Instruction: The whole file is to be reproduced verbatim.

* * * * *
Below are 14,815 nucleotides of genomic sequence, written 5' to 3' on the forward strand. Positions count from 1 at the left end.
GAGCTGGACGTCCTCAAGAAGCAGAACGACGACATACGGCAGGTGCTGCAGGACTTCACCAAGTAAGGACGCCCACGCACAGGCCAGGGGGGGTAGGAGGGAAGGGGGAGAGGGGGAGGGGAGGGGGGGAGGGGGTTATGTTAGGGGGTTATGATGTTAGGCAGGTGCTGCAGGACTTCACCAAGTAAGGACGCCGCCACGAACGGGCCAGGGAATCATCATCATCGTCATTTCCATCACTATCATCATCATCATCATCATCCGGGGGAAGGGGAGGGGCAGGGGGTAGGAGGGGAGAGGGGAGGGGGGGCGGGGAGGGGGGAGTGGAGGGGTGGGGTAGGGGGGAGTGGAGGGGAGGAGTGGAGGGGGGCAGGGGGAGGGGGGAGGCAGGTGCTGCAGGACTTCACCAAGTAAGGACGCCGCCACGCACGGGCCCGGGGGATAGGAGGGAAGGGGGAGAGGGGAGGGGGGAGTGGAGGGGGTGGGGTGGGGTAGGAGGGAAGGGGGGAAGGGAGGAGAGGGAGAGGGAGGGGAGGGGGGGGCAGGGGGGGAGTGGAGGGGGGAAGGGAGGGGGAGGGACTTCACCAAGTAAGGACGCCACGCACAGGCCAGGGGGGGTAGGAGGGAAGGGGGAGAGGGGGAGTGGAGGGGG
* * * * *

Below are 14,815 nucleotides of genomic sequence, written 5' to 3' on the forward strand. Positions count from 1 at the left end.
GAGCTGGACGTCCTCAAGAAGCAGAACGACGACATACGGCAGGTGCTGCAGGACTTCACCAAGTAAGGACGCCCACGCACAGGCCAGGGGGGGTAGGAGGGAAGGGGGAGAGGGGGAGGGGAGGGGGGGAGGGGGTTATGTTAGGGGGTTATGATGTTAGGCAGGTGCTGCAGGACTTCACCAAGTAAGGACGCCGCCACGAACGGGCCAGGGAATCATCATCATCGTCATTTCCATCACTATCATCATCATCATCATCATCCGGGGGAAGGGGAGGGGCAGGGGGTAGGAGGGGAGAGGGGAGGGGGGGCGGGGAGGGGGGAGTGGAGGGGTGGGGTAGGGGGGAGTGGAGGGGAGGAGTGGAGGGGGGCAGGGGGAGGGGGGAGGCAGGTGCTGCAGGACTTCACCAAGTAAGGACGCCGCCACGCACGGGCCCGGGGGATAGGAGGGAAGGGGGAGAGGGGAGGGGGGAGTGGAGGGGGTGGGGTGGGGTAGGAGGGAAGGGGGGAAGGGAGGAGAGGGAGAGGGAGGGGAGGGGGGGGCAGGGGGGGAGTGGAGGGGGGAAGGGAGGGGGAGGGACTTCACCAAGTAAGGACGCCACGCACAGGCCAGGGGGGGTAGGAGGGAAGGGGGAGAGGGGGAGTGGAGGGGG